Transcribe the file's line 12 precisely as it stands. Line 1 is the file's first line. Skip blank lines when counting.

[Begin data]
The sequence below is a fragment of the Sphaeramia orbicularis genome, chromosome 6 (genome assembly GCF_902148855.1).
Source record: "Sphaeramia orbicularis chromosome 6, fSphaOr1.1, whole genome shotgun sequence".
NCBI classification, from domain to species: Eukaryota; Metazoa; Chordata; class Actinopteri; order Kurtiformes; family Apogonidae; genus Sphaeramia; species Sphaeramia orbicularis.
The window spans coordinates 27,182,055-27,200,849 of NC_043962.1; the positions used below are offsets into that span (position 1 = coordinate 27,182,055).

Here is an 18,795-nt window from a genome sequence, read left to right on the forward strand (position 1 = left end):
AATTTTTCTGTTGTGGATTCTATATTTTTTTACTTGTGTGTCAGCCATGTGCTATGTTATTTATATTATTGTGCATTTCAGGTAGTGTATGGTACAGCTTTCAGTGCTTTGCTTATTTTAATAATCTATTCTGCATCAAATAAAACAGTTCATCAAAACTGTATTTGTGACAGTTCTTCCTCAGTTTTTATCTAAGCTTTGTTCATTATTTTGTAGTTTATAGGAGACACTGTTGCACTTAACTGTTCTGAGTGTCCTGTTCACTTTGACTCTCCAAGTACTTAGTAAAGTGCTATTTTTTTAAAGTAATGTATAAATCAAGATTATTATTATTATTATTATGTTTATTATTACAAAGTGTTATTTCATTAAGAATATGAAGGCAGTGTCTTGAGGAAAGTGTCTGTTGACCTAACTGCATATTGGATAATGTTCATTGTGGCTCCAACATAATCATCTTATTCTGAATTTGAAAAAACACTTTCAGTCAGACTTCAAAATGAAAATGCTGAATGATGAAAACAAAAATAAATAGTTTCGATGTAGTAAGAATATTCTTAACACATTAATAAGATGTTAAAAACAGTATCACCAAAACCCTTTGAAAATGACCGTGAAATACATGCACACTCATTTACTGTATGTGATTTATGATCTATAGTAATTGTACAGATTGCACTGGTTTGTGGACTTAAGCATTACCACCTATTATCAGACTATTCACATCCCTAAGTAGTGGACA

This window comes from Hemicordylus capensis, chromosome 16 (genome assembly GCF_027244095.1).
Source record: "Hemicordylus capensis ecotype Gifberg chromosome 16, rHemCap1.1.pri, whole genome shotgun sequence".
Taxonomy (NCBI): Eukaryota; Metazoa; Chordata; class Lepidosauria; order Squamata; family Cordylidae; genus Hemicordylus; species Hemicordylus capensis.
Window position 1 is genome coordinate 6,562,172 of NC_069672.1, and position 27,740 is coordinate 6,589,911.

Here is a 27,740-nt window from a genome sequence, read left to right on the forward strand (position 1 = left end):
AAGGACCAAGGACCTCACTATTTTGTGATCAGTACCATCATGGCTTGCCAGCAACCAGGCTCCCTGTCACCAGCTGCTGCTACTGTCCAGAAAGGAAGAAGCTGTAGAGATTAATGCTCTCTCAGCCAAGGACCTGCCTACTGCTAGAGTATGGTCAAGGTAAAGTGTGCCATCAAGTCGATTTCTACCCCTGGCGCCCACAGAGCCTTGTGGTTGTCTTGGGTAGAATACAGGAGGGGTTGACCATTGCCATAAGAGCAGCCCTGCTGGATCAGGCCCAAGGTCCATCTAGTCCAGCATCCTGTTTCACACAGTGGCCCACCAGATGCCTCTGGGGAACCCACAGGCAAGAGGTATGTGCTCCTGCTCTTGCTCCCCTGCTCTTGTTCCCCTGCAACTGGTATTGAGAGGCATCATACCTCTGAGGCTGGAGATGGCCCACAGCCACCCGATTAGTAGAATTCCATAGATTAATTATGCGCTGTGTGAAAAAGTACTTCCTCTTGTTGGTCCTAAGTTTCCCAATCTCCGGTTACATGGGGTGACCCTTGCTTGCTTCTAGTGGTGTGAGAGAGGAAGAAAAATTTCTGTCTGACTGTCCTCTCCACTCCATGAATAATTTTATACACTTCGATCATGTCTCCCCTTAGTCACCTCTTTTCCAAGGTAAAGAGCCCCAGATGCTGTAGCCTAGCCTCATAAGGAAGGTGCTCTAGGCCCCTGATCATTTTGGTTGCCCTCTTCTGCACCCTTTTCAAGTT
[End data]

AAGGACCAAGGACCTCACTATTTTGTGATCAGTACCATCATGGCTTGCCAGCAACCAGGCTCCCTGTCACCAGCTGCTGCTACTGTCCAGAAAGGAAGAAGCTGTAGAGATTAATGCTCTCTCAGCCAAGGACCTGCCTACTGCTAGAGTATGGTCAAGGTAAAGTGTGCCATCAAGTCGATTTCTACCCCTGGCGCCCACAGAGCCTTGTGGTTGTCTTGGGTAGAATACAGGAGGGGTTGACCATTGCCATAAGAGCAGCCCTGCTGGATCAGGCCCAAGGTCCATCTAGTCCAGCATCCTGTTTCACACAGTGGCCCACCAGATGCCTCTGGGGAACCCACAGGCAAGAGGTATGTGCTCCTGCTCTTGCTCCCCTGCTCTTGTTCCCCTGCAACTGGTATTGAGAGGCATCATACCTCTGAGGCTGGAGATGGCCCACAGCCACCCGATTAGTAGAATTCCATAGATTAATTATGCGCTGTGTGAAAAAGTACTTCCTCTTGTTGGTCCTAAGTTTCCCAATCTCCGGTTACATGGGGTGACCCTTGCTTGCTTCTAGTGGTGTGAGAGAGGAAGAAAAATTTCTGTCTGACTGTCCTCTCCACTCCATGAATAATTTTATACACTTCGATCATGTCTCCCCTTAGTCACCTCTTTTCCAAGGTAAAGAGCCCCAGATGCTGTAGCCTAGCCTCATAAGGAAGGTGCTCTAGGCCCCTGATCATTTTGGTTGCCCTCTTCTGCACCCTTTTCAAGTT